Even if Criptext were around 10 years from now and had a proven track record I wouldn't use it simply based on the Proprietary server. It's important to remember that proprietary server most likely means that you can not write your own client. as their servers could easily reject it as not an official sanctioned client. No Thanks.

RE: Criptext - bill-auger - almost 2 years ago -

freemor wrote:

that requires me to use their servers

it apparently also requires using only their electron client exclusively, which as we know is a very large can which may contain its own worms

freemor wrote:

having a standard html fallback is dead simple) and shows a lack of attention to details

my guess is that the target audience is people who have never used a native email client, and are accustomed to email being a OOTB web experience - you are right though, that even the popular web-mail providers do fallback to a HTML-only interface - of course, anyone who would prefer a pure-HTML web client over a scripted web client, would probably prefer a native client over either - probably it is not a case of neglecting the fine details due to some over-sight, de-prioritization, or lack of resources; but that "web sans javascript" is seen as an inferior or antiquated design, and not even on the design table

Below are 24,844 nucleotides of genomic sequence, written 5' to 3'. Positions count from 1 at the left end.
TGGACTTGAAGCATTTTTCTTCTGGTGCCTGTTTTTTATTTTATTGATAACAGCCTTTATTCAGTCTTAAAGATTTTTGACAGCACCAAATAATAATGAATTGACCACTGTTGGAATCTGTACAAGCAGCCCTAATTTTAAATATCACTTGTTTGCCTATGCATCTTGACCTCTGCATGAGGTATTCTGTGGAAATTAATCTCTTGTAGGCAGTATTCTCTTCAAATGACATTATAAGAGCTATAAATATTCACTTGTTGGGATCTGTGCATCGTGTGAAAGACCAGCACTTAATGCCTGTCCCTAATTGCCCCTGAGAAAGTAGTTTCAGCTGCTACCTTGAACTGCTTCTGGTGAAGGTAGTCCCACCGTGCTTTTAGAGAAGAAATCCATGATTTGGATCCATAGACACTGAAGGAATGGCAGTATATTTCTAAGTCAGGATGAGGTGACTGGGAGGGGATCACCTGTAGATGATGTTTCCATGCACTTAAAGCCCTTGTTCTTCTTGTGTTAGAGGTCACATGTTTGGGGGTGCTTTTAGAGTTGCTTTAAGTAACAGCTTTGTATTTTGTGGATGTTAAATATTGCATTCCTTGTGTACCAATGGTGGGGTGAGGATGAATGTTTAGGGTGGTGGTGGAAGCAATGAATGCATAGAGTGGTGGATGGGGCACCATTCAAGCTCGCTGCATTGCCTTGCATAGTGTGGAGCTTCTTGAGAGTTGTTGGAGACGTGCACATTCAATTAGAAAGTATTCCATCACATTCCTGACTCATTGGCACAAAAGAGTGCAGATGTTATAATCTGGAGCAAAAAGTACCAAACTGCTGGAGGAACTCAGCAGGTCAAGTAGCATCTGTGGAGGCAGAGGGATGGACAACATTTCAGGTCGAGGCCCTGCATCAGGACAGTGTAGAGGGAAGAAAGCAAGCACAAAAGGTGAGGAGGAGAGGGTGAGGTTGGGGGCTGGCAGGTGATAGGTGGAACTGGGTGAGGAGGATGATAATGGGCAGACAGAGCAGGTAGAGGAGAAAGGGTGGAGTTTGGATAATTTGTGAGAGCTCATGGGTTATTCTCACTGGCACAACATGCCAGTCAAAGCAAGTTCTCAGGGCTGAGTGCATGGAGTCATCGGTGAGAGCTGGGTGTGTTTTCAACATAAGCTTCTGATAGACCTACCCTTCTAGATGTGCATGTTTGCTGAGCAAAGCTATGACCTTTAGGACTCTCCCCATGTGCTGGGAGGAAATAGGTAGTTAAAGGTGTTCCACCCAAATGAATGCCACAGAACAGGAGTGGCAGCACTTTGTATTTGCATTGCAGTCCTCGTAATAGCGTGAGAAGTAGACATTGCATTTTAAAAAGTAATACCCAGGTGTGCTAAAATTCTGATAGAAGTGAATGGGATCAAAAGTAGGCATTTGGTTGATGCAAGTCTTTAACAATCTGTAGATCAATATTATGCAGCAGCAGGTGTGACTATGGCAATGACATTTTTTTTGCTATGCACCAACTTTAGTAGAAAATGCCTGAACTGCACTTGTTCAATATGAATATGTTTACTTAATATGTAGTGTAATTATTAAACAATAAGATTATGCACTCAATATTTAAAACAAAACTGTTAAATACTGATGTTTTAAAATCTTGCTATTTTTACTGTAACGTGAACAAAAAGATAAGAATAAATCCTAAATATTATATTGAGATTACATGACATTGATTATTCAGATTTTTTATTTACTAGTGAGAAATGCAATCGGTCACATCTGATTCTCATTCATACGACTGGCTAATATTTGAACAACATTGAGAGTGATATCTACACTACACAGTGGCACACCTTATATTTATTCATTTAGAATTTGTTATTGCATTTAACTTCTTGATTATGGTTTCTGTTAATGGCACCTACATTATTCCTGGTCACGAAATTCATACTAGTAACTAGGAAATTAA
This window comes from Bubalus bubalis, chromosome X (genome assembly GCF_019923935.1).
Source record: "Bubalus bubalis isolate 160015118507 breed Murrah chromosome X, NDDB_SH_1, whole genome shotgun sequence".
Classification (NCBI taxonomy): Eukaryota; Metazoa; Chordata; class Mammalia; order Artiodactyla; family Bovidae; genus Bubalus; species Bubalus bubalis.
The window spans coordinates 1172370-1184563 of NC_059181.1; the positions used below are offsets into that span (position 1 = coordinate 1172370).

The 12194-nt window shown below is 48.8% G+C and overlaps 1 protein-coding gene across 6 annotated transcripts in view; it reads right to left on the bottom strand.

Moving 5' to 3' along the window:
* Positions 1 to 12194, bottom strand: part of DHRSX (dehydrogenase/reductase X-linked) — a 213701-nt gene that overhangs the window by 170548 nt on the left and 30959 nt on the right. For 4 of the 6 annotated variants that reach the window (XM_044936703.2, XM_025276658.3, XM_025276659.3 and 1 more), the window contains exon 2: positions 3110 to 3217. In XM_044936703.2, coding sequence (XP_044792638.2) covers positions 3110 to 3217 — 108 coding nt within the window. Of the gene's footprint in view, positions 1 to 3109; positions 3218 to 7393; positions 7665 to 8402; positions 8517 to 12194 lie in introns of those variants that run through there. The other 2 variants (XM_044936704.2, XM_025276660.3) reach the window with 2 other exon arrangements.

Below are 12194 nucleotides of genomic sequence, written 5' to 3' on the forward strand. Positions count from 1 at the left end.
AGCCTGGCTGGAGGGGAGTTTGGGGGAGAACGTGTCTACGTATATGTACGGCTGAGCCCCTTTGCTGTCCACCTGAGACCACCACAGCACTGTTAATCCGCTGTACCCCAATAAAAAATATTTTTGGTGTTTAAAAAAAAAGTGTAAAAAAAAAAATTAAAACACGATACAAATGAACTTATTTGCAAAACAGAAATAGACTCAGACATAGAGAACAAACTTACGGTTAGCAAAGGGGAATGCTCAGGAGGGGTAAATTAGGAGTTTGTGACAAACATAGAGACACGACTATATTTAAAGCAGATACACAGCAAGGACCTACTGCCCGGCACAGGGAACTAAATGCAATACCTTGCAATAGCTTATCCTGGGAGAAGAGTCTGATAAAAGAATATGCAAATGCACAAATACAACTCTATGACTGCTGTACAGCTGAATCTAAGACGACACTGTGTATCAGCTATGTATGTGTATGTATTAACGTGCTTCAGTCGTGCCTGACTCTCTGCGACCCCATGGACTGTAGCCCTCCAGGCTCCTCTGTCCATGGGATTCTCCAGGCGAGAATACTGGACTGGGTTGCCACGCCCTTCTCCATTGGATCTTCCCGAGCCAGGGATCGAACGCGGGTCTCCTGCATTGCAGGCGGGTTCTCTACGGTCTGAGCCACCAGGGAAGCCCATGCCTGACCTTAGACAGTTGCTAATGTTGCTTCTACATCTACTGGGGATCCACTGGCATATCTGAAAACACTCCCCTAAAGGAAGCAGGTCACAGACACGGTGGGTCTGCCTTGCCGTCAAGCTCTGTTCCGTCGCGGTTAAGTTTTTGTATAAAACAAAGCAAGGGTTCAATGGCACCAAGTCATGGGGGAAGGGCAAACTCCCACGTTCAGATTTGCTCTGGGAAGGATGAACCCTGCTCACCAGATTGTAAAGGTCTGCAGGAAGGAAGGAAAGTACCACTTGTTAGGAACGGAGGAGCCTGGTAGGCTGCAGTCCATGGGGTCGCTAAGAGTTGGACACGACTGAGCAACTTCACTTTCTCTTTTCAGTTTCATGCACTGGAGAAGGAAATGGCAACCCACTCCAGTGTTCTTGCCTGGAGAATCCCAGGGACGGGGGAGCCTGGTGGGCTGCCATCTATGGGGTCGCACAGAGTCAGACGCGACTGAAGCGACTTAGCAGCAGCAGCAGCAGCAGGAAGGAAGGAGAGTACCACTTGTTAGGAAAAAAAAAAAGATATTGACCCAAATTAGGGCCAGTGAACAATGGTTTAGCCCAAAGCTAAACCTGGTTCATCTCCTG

RE: Criptext - anarcobuda - almost 2 years ago -

yeah, it's so suspicious it's laughable
at least it works as a disposable e-mail for some specific uses

what e-mail clients you use?

RE: Criptext - freemor - almost 2 years ago -

mutt is my email client of choice.

RE: Criptext - anarcobuda - almost 2 years ago -

it looks interesting, i will take a look at it later
what about e-mail services? which one did you enjoy most?

RE: Criptext - freemor - almost 2 years ago -

I'm not a good one to ask because the answer would be the mail server I run myself. I haven't used someone elses computer for email for probably close to 10 years.

RE: Criptext - bill-auger - almost 2 years ago -

the libreplanet mailing list is ideal for these general sort of
"what do fossies recommend?" questions

ive never used any of these myself, but the email services that
seem to be the most popular in the libre and fediverse
communities are, protonmail, disroot, riseup, and tutanota

RE: Criptext - anarcobuda - almost 2 years ago -

oh, hey, thanks for the recommendation
i will take a look at it